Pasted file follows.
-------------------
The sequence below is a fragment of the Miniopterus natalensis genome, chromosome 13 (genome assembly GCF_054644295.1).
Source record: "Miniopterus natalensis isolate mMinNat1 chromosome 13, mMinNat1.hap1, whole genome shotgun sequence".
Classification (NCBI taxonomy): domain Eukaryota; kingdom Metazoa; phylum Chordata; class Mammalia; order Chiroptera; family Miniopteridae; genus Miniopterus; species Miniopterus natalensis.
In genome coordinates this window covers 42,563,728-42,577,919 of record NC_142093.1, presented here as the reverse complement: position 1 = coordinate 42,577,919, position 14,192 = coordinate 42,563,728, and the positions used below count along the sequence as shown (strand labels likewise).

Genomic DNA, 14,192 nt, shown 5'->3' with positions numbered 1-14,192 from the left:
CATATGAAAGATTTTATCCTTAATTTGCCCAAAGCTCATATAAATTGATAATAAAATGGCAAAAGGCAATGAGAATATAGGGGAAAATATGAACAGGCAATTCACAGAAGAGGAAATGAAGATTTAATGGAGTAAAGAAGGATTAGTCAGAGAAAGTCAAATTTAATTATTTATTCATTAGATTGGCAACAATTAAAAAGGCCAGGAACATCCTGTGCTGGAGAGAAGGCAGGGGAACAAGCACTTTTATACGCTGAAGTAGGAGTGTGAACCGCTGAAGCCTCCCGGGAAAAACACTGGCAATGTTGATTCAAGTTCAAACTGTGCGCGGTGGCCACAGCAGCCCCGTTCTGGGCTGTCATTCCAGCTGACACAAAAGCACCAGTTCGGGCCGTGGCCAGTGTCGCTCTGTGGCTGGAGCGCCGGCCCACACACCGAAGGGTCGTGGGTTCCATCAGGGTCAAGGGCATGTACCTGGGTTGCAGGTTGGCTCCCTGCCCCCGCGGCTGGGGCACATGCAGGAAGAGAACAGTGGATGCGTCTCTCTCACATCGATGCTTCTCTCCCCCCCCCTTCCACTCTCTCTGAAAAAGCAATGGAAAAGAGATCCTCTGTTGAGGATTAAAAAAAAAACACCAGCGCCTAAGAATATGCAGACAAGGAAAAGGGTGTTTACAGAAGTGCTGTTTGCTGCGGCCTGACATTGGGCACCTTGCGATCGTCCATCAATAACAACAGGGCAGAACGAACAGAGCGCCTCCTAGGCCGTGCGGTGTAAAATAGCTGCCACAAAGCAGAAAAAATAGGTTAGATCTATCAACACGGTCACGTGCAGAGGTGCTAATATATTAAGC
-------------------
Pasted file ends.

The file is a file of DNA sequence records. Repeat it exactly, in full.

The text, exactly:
The sequence below is a fragment of the Miniopterus natalensis genome, chromosome 13 (genome assembly GCF_054644295.1).
Source record: "Miniopterus natalensis isolate mMinNat1 chromosome 13, mMinNat1.hap1, whole genome shotgun sequence".
Classification (NCBI taxonomy): domain Eukaryota; kingdom Metazoa; phylum Chordata; class Mammalia; order Chiroptera; family Miniopteridae; genus Miniopterus; species Miniopterus natalensis.
In genome coordinates this window covers 42,563,728-42,577,919 of record NC_142093.1, presented here as the reverse complement: position 1 = coordinate 42,577,919, position 14,192 = coordinate 42,563,728, and the positions used below count along the sequence as shown (strand labels likewise).

Genomic DNA, 14,192 nt, shown 5'->3' with positions numbered 1-14,192 from the left:
CATATGAAAGATTTTATCCTTAATTTGCCCAAAGCTCATATAAATTGATAATAAAATGGCAAAAGGCAATGAGAATATAGGGGAAAATATGAACAGGCAATTCACAGAAGAGGAAATGAAGATTTAATGGAGTAAAGAAGGATTAGTCAGAGAAAGTCAAATTTAATTATTTATTCATTAGATTGGCAACAATTAAAAAGGCCAGGAACATCCTGTGCTGGAGAGAAGGCAGGGGAACAAGCACTTTTATACGCTGAAGTAGGAGTGTGAACCGCTGAAGCCTCCCGGGAAAAACACTGGCAATGTTGATTCAAGTTCAAACTGTGCGCGGTGGCCACAGCAGCCCCGTTCTGGGCTGTCATTCCAGCTGACACAAAAGCACCAGTTCGGGCCGTGGCCAGTGTCGCTCTGTGGCTGGAGCGCCGGCCCACACACCGAAGGGTCGTGGGTTCCATCAGGGTCAAGGGCATGTACCTGGGTTGCAGGTTGGCTCCCTGCCCCCGCGGCTGGGGCACATGCAGGAAGAGAACAGTGGATGCGTCTCTCTCACATCGATGCTTCTCTCCCCCCCCCTTCCACTCTCTCTGAAAAAGCAATGGAAAAGAGATCCTCTGTTGAGGATTAAAAAAAAAACACCAGCGCCTAAGAATATGCAGACAAGGAAAAGGGTGTTTACAGAAGTGCTGTTTGCTGCGGCCTGACATTGGGCACCTTGCGATCGTCCATCAATAACAACAGGGCAGAACGAACAGAGCGCCTCCTAGGCCGTGCGGTGTAAAATAGCTGCCACAAAGCAGAAAAAATAGGTTAGATCTATCAACACGGTCACGTGCAGAGGTGCTAATATATTAAGC